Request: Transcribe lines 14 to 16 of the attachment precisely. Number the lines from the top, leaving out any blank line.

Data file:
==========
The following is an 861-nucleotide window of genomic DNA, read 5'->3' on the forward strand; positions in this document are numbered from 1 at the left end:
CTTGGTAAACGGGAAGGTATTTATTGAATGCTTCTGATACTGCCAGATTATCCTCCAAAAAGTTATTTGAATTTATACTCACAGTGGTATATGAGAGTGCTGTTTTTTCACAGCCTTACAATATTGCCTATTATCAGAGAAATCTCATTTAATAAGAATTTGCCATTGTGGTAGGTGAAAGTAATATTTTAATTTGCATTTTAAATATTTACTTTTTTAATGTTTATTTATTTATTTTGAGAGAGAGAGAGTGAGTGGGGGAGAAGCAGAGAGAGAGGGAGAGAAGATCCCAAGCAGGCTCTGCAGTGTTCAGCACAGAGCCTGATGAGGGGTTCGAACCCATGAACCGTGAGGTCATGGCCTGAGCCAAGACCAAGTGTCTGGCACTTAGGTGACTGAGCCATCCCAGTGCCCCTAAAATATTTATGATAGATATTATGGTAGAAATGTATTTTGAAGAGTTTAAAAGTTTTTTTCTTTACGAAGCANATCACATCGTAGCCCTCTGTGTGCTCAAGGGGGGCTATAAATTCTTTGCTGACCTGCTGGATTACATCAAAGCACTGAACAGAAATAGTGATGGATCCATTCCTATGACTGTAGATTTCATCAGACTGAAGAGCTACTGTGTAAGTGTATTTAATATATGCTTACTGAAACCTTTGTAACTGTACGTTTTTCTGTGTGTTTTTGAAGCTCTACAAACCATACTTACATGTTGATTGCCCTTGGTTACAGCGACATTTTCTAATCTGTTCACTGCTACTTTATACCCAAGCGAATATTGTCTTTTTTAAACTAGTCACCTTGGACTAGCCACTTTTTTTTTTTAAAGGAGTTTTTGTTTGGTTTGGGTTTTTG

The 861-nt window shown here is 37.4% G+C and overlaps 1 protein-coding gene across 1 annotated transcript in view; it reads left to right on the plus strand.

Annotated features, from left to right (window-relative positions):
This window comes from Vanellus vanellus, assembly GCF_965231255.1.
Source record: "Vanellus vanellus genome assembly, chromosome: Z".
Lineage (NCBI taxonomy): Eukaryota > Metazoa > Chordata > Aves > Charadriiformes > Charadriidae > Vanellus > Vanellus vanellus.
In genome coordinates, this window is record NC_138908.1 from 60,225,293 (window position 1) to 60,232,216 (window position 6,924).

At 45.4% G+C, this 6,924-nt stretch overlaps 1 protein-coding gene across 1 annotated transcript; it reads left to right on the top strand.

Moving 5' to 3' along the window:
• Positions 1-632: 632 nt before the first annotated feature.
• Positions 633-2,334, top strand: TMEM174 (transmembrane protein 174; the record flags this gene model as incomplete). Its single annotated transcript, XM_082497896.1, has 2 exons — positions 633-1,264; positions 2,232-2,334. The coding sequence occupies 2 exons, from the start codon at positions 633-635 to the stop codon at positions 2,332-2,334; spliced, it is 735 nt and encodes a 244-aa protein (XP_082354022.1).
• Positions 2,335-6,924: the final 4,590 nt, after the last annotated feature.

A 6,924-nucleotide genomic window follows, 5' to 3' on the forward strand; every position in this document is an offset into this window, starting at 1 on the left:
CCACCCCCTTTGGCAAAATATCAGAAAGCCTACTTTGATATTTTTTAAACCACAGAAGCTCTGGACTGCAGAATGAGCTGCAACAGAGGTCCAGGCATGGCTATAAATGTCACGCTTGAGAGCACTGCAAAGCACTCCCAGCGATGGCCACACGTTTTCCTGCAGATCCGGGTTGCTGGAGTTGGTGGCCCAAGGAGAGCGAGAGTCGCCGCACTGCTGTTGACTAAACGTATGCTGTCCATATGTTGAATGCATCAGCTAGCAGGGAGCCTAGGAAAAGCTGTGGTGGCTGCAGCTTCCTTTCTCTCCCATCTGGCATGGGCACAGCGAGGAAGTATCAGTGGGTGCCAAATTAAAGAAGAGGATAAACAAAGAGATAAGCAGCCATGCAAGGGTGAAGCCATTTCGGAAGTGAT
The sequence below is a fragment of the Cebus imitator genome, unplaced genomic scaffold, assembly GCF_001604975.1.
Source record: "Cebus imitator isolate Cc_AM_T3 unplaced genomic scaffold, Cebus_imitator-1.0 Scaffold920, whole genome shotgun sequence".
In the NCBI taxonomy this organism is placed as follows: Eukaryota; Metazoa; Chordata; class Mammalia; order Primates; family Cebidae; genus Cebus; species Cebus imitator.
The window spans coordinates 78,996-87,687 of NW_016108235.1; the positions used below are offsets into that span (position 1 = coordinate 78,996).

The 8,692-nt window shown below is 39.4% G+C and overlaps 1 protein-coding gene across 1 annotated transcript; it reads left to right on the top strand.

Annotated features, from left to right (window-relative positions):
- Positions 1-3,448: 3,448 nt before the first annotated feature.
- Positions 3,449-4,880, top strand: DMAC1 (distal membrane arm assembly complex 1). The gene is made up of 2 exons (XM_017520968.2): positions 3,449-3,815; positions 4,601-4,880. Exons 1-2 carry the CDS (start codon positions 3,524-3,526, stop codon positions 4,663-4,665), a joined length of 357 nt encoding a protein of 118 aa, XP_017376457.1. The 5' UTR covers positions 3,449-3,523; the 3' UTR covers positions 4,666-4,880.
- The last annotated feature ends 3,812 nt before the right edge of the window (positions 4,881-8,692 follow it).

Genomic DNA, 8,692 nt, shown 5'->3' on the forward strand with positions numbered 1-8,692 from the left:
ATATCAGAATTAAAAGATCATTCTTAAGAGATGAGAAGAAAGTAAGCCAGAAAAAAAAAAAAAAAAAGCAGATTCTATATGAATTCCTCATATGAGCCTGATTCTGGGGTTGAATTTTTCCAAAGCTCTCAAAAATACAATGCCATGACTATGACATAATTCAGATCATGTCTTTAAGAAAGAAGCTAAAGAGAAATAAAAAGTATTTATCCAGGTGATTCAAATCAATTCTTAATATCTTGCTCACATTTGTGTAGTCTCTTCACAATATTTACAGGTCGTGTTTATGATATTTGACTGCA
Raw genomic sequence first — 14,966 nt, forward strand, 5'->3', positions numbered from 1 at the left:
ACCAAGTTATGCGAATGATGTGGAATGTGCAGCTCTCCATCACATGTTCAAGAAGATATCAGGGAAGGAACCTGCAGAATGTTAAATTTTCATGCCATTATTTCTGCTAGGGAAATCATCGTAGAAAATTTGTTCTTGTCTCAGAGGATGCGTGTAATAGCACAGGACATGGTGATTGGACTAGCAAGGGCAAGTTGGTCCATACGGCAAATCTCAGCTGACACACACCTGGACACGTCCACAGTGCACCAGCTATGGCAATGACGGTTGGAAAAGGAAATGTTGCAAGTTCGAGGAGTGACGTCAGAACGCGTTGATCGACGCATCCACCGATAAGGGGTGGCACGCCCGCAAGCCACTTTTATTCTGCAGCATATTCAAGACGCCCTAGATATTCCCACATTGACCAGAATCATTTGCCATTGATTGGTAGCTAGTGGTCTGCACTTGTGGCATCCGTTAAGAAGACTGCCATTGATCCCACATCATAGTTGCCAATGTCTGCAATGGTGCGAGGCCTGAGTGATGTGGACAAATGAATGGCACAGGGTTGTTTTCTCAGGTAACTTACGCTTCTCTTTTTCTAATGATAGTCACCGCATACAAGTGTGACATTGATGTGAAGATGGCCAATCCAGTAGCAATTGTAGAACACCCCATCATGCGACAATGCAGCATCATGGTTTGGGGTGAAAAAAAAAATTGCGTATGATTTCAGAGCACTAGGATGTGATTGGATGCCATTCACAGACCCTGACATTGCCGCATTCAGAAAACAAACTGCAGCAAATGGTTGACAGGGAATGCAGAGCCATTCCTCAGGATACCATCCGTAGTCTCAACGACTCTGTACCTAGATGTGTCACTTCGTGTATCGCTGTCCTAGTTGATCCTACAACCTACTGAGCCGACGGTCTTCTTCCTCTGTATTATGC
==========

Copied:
A 6,924-nucleotide genomic window follows, 5' to 3' on the forward strand; every position in this document is an offset into this window, starting at 1 on the left:
CCACCCCCTTTGGCAAAATATCAGAAAGCCTACTTTGATATTTTTTAAACCACAGAAGCTCTGGACTGCAGAATGAGCTGCAACAGAGGTCCAGGCATGGCTATAAATGTCACGCTTGAGAGCACTGCAAAGCACTCCCAGCGATGGCCACACGTTTTCCTGCAGATCCGGGTTGCTGGAGTTGGTGGCCCAAGGAGAGCGAGAGTCGCCGCACTGCTGTTGACTAAACGTATGCTGTCCATATGTTGAATGCATCAGCTAGCAGGGAGCCTAGGAAAAGCTGTGGTGGCTGCAGCTTCCTTTCTCTCCCATCTGGCATGGGCACAGCGAGGAAGTATCAGTGGGTGCCAAATTAAAGAAGAGGATAAACAAAGAGATAAGCAGCCATGCAAGGGTGAAGCCATTTCGGAAGTGAT
The sequence below is a fragment of the Cebus imitator genome, unplaced genomic scaffold, assembly GCF_001604975.1.